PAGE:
Stay well this Winter: Winter is Coming! (Part one)

Winter is coming…

Working in a Hospital environment, though not clinical, has been an interesting experience over the years. Every winter, there are multiple notices throughout the hospital on various different communication channels such as the daily staff email, noticeboards, email signatures and other places warning staff about the perils of winter.

The Government, or, more accurately, Public Health England which covers health matters in England recently launched their “Stay well this Winter” campaign. According to an article on Homecare (2016), the Office of National Statistics states that over 43,000 winter deaths occurred in England and Wales in 2014 & 2015 – with 75 year olds and over & those with pre-existing conditions most at risk.

Wrap up warm!

The campaign’s goal is, in the words of Professor Willett, for people to “take preventative steps to keep healthy and stay well.”  – through, as covered on Homecare (2016), doing things such as staying active, wrapping up warm, ensuring heating is kept at a minimum, seeking advice at the early stages of a cough or cold and more.

A range of materials are available via their website ( for various different sections of the public such as carers, those aged 75 and over, those with health conditions and so on. A very well laid out website with some fantastic resources.

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Words from the Dame…

Digging slightly further, it is interesting to see the other side of the campaign within a “clinical” environment that the public don’t necessarily see. For example, the Hospital has launched a huge campaign to promote Flu jabs within the hospital staff. In one case, they communications team have displayed advertisements providing a lucrative reward of up to 5 days of extra annual leave for any staff who get the jab! This is in addition to various email messages daily, briefs from the Chief Executive, Dame Jacqueline Docherty, in her weekly bulletins and more.

A very comprehensive campaign and interesting to note that a lot of the media coverage has been in various local media outlets rather than national news. In addition to the Huffington Post, a few links to local media coverage online:

Whilst there are multiple examples of local news pieces about this campaign, there are some examples of national media outlets, such as ITV who have covered this campaign:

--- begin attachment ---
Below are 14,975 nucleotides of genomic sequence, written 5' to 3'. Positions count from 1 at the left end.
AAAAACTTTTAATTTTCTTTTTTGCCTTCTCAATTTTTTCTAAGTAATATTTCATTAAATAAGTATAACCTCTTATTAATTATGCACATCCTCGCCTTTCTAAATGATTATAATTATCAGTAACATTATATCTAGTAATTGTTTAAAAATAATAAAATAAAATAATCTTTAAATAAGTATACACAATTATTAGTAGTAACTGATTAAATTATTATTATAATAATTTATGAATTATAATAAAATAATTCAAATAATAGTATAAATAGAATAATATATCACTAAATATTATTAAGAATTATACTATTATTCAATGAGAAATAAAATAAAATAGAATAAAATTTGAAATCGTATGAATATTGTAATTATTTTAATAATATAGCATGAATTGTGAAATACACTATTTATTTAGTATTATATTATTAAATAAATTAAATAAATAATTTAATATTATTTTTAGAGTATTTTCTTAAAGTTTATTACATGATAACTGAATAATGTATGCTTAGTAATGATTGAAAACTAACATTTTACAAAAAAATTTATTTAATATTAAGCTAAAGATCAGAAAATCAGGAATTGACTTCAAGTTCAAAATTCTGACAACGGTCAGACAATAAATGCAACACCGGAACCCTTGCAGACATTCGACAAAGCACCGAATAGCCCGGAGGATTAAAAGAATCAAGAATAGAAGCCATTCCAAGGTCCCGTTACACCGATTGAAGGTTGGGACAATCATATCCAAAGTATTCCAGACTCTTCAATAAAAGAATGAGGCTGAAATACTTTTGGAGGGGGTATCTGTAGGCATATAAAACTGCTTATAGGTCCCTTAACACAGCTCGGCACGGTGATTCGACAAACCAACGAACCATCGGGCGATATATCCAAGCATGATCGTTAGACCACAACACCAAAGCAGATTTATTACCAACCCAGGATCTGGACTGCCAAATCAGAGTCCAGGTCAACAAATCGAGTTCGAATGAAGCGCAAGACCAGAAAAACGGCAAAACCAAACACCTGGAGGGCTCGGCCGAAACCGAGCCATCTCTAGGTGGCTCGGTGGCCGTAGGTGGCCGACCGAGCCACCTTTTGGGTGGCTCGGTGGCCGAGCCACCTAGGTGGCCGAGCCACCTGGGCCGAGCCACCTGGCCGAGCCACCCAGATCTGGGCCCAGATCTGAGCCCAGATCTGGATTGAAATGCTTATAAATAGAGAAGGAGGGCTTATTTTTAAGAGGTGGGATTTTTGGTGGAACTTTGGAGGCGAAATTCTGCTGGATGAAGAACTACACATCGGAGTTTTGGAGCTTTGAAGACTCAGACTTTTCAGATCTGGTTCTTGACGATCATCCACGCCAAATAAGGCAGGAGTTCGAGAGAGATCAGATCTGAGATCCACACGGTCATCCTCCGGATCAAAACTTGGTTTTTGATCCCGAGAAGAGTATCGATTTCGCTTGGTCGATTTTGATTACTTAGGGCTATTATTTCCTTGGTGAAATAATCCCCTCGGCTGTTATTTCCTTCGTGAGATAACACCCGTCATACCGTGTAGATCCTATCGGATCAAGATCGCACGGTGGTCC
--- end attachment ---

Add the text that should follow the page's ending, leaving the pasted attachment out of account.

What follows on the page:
While there is a strong PR element in this campaign and presence within local NHS trusts, such as mine at the London Northwest Healthcare NHS Trust, I was also pleased to see a plethora of resources online available to GPs, healthcare professionals and other clinical staff:


Watch this space…

I was interested to know how the campaign team who lead on this at the Public Health Authority decide which media outlets to cover and what other means they resort to in order to spread the message to make this campaign successful.

I was also interested to know which other actors (health charities and such) were involved in this campaign.

I am awaiting some answers from PHA and have enquired with the Press team and will update this blog with some answers when I have them.


Homecare (2016) Public health campaign offers advice on how to ’stay well this winter’. Available at: (Accessed: 15 November 2016).

PHA (2016) Welcome to the campaign resource centre. Available at: (Accessed: 15 November 2016).

Further Note

*This blog has been written as part of my Media, Campaigning and Social Change MA (Part time) at the University of Westminster, for more information about this course please view:


2 thoughts on “Stay well this Winter: Winter is Coming! (Part one)

  1. It is interesting and somewhat refreshing to read about a campaign with a clear and concise message that is disseminated through traditional means such as local/regional newspapers. I would suggest that the campaign has utilised this particular medium to (re)ignite discussion and raise awareness within local communities regarding personal health practices that may otherwise be taken for granted.


  2. Isn’t it interesting that promoting winter health requires incentives! That behaviour change principles are being used to communicate something that EVERY individual can not only resonate with but something they probably talk about each week: ‘there are so many bugs going around at the moment’. I wonder if many people have assigned themselves to getting poorly each winter that enacting preventatives is too much effort. As you mention, what insights led Public Health England to implement this type of campaign would be really interesting 🙂


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